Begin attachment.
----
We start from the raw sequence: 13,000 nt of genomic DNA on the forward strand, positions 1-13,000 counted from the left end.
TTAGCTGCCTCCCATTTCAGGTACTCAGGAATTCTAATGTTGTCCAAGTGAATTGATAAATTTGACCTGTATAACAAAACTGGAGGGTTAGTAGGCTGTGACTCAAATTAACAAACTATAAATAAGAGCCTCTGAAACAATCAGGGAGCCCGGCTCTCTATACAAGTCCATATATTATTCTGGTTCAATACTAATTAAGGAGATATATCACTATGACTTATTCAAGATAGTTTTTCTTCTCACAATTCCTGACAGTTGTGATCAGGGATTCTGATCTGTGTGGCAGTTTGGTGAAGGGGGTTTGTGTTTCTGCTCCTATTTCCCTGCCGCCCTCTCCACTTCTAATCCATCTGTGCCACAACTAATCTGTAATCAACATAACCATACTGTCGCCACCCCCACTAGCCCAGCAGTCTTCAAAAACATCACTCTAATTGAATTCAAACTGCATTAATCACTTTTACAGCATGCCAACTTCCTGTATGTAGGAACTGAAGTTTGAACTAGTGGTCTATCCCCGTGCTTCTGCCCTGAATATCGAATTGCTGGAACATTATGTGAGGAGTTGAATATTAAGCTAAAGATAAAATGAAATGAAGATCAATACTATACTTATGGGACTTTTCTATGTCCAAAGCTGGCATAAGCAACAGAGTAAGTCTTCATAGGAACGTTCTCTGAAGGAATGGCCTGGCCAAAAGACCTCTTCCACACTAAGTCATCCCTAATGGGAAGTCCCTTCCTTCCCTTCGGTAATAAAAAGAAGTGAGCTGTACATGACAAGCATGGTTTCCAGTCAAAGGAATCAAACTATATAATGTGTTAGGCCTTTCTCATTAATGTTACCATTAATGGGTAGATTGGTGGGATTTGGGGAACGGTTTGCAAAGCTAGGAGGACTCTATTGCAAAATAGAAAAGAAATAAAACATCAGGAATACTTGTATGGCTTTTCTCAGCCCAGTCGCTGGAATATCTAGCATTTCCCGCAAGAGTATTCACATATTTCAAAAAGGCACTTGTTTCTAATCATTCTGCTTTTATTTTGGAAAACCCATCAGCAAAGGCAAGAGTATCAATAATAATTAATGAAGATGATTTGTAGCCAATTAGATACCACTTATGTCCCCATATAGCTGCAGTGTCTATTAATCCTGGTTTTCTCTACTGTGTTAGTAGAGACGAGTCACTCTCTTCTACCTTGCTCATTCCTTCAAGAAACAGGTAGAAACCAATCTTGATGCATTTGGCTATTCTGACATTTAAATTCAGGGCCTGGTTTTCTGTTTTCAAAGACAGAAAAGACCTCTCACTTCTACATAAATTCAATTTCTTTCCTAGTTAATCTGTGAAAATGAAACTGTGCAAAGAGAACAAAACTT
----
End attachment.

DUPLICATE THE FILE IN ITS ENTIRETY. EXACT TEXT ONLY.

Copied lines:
We start from the raw sequence: 13,000 nt of genomic DNA on the forward strand, positions 1-13,000 counted from the left end.
TTAGCTGCCTCCCATTTCAGGTACTCAGGAATTCTAATGTTGTCCAAGTGAATTGATAAATTTGACCTGTATAACAAAACTGGAGGGTTAGTAGGCTGTGACTCAAATTAACAAACTATAAATAAGAGCCTCTGAAACAATCAGGGAGCCCGGCTCTCTATACAAGTCCATATATTATTCTGGTTCAATACTAATTAAGGAGATATATCACTATGACTTATTCAAGATAGTTTTTCTTCTCACAATTCCTGACAGTTGTGATCAGGGATTCTGATCTGTGTGGCAGTTTGGTGAAGGGGGTTTGTGTTTCTGCTCCTATTTCCCTGCCGCCCTCTCCACTTCTAATCCATCTGTGCCACAACTAATCTGTAATCAACATAACCATACTGTCGCCACCCCCACTAGCCCAGCAGTCTTCAAAAACATCACTCTAATTGAATTCAAACTGCATTAATCACTTTTACAGCATGCCAACTTCCTGTATGTAGGAACTGAAGTTTGAACTAGTGGTCTATCCCCGTGCTTCTGCCCTGAATATCGAATTGCTGGAACATTATGTGAGGAGTTGAATATTAAGCTAAAGATAAAATGAAATGAAGATCAATACTATACTTATGGGACTTTTCTATGTCCAAAGCTGGCATAAGCAACAGAGTAAGTCTTCATAGGAACGTTCTCTGAAGGAATGGCCTGGCCAAAAGACCTCTTCCACACTAAGTCATCCCTAATGGGAAGTCCCTTCCTTCCCTTCGGTAATAAAAAGAAGTGAGCTGTACATGACAAGCATGGTTTCCAGTCAAAGGAATCAAACTATATAATGTGTTAGGCCTTTCTCATTAATGTTACCATTAATGGGTAGATTGGTGGGATTTGGGGAACGGTTTGCAAAGCTAGGAGGACTCTATTGCAAAATAGAAAAGAAATAAAACATCAGGAATACTTGTATGGCTTTTCTCAGCCCAGTCGCTGGAATATCTAGCATTTCCCGCAAGAGTATTCACATATTTCAAAAAGGCACTTGTTTCTAATCATTCTGCTTTTATTTTGGAAAACCCATCAGCAAAGGCAAGAGTATCAATAATAATTAATGAAGATGATTTGTAGCCAATTAGATACCACTTATGTCCCCATATAGCTGCAGTGTCTATTAATCCTGGTTTTCTCTACTGTGTTAGTAGAGACGAGTCACTCTCTTCTACCTTGCTCATTCCTTCAAGAAACAGGTAGAAACCAATCTTGATGCATTTGGCTATTCTGACATTTAAATTCAGGGCCTGGTTTTCTGTTTTCAAAGACAGAAAAGACCTCTCACTTCTACATAAATTCAATTTCTTTCCTAGTTAATCTGTGAAAATGAAACTGTGCAAAGAGAACAAAACTT